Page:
Alone in the
Mainstream: A Deaf Woman Remembers Public School
Gradually, I learned that certain remedial actions helped somewhat, but only in some situations. If I was with just one other child, the environment and the other child’s way of talking (loudness, lip movements, etc.) could be controlled to my benefit. In the public school classrooms of the 1950s and 1960s, there was enough peace and quiet that at least through elementary school I could hear and lipread my teachers. But I couldn’t hear and lipread when two or more other kids were talking the way kids talk—animated and often simultaneously. Ever. No amount of explanation or pleading or demonstrating would make it possible for me to be privy to the chattering for more than a few minutes. The kind of support I needed went against everyday ways of conversation.
As an adult, I found out that there were many other children who “can’t hear too well” and who grew up as the only such child in their school. I learned that I wasn’t, after all, the only one who had this experience, which I came to call “the solitary mainstream experience.” I learned that over the centuries, during my own growing-up years and still today, such children have been in schools all over the United States, and, indeed, the world. I surmised that they might be like me—not knowing who to tell or how to tell or what to do about it. Later on, I surmised that other adults like me, who had been through this experience, would be very happy to share their tales so that the children of today might have an easier time of it.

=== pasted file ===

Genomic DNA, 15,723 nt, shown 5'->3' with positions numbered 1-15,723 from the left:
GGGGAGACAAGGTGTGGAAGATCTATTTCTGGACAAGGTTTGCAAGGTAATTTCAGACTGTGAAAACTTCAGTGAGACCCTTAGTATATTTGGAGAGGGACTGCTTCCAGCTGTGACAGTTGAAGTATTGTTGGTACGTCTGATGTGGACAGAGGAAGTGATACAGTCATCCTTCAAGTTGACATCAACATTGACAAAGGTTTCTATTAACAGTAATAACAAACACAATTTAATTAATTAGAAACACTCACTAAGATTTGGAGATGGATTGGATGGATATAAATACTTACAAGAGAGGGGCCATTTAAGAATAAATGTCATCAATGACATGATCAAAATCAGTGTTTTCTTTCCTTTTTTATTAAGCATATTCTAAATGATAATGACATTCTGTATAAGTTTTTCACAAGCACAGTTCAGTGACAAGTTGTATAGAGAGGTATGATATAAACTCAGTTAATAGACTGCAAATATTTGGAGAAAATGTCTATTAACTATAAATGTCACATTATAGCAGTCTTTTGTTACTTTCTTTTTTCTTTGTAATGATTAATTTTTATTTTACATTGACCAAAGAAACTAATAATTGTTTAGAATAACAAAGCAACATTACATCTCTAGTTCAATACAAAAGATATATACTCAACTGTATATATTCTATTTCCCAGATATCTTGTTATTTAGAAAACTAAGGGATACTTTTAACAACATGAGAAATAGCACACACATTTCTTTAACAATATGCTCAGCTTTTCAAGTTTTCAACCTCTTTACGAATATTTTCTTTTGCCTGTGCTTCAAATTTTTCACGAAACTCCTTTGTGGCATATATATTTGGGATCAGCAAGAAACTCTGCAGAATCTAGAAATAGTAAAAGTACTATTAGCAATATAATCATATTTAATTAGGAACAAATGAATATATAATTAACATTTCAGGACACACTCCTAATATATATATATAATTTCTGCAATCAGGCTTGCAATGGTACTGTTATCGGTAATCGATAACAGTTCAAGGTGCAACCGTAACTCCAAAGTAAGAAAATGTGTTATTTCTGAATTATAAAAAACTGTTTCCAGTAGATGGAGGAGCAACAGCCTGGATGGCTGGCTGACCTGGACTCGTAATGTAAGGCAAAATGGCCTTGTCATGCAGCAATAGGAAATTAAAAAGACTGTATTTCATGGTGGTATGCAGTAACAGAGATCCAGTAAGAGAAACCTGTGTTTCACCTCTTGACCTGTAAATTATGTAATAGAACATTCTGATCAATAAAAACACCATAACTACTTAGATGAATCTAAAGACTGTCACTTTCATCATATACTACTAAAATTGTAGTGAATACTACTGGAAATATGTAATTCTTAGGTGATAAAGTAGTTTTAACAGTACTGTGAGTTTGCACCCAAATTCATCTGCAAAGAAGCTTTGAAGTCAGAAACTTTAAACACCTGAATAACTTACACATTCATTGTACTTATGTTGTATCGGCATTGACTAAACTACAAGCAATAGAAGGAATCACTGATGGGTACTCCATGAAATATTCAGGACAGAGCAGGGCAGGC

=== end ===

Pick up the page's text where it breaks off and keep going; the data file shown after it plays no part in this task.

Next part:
The Importance of Making a Contribution
It is a rather funny story how I first attempted to compensate for the deficiency I became aware of in that kindergarten classroom. As the kid who “couldn’t hear too well,” it was important to my self-esteem that I could contribute to my world (though I only know this in retrospect). My contribution was to invent a recreational activity for the neighborhood children: Coke bottle fishing.
The supplies used were real glass Coke bottles (one for each fisherperson), some durable string (the kind we used was white, soft, and absorbent), and whatever amount of white bread a mother could spare. On many a summer morning, we would haul our supplies over to the local mill pond that was quite close to our homes. There was plenty of edge access, and plenty of minnows, or as we called them “killies.” We had several “good spots” where the fishing was terrific.
Here is the technique: First, we tied the string around the mouth of the bottle. Then we made it fit snuggly in the little furrow that was just below the bottle top, so it wouldn’t slip off. Then, we broke up the bread and stuffed it inside the bottle. We then walked down to the shore and carefully dipped our bottles in the water, so that the water seeped in. When our bottle was more than half full of water, we threw it out into the water about five feet from the shore. Assuming the pond water was reasonably clear (and it was in those days), we would be able to see the bread inside the bottle. Assuming also there are ample minnows, in just a minute or two, we would notice the bread being jerked erratically as it was torn to pieces by voracious little mouths. Then we scooped up the bottle, and the bounty was ours. Most of these “killies” were about two inches long, but sometimes we would catch what we called “big fat ones” that were almost four inches long.